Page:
Naomi Schaefer Riley is a former Wall Street Journal editor and writer whose work focuses on higher education, religion, philanthropy, and culture. In this fascinating book, she takes a hard look at the rapidly growing number of mixed-faith families in America. She sees this development as a positive sign of increased tolerance and openness toward all religions. But at the same time, she has discovered that interfaith couples have many hurdles to master in order to make their marriages work and that certain combinations of religion are bound to lead to divorce.

The 2002 American Religious Identification Survey found that 27 percent of Jews, 23 percent of Catholics, 39 percent of Buddhists, 18 percent of Baptists, 21 percent of Muslims, and 12 percent of Mormons were married to a spouse with a different religious identification. In her own survey, Riley discovered an interfaith marriage rate of 42 percent. These unions were most popular in the region the Census Bureau calls the Pacific (California, Oregon, Washington, Alaska, and Hawaii).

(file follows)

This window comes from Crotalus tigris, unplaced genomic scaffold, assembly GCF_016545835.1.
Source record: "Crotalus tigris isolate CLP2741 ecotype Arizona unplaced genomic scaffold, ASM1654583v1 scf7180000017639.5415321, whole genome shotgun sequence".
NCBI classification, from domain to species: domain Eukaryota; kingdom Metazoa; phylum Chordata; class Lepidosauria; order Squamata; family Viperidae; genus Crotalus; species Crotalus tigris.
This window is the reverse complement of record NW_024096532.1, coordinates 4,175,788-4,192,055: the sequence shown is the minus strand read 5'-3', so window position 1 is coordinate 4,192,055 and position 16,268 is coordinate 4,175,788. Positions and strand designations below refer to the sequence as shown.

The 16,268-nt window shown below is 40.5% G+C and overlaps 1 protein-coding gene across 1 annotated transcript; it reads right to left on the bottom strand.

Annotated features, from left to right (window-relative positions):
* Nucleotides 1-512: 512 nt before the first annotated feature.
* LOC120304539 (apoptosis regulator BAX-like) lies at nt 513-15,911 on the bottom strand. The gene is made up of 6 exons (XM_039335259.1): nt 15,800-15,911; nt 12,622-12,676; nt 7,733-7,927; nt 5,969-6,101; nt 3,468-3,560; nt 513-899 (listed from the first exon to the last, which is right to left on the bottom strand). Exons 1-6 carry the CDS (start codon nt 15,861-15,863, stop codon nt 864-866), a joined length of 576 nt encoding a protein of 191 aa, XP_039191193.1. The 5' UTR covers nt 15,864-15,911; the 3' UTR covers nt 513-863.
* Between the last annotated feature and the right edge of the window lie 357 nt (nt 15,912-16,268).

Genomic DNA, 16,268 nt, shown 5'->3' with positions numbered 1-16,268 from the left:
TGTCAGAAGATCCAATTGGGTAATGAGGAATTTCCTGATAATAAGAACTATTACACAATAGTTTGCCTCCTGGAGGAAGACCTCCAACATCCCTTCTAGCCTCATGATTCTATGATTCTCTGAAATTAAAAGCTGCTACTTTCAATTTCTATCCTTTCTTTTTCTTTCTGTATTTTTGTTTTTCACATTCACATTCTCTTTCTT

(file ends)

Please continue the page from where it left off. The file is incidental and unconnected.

Ministers performing a wedding for an interfaith couple are privy to the complications which arise in trying to do justice to two religious traditions and to balance them fairly. Deciding how to raise children is the major question interfaith parents face; Riley does a good job explaining how couples struggle with this question. Various religions can take a cue from Unitarian Universalist churches who have been quite successful in attracting interfaith families.

'Til Faith Do Us Part: How Interfaith Marriage Is Transforming America leaves us with the message that interfaith couples will find it is in their own best interests to discuss the complicated and paradoxical challenges of their religion before marriage rather than postponing such conversations to a later date such as at the birth of a child. They are exploring new frontiers by holding on to multiple spiritual affiliations.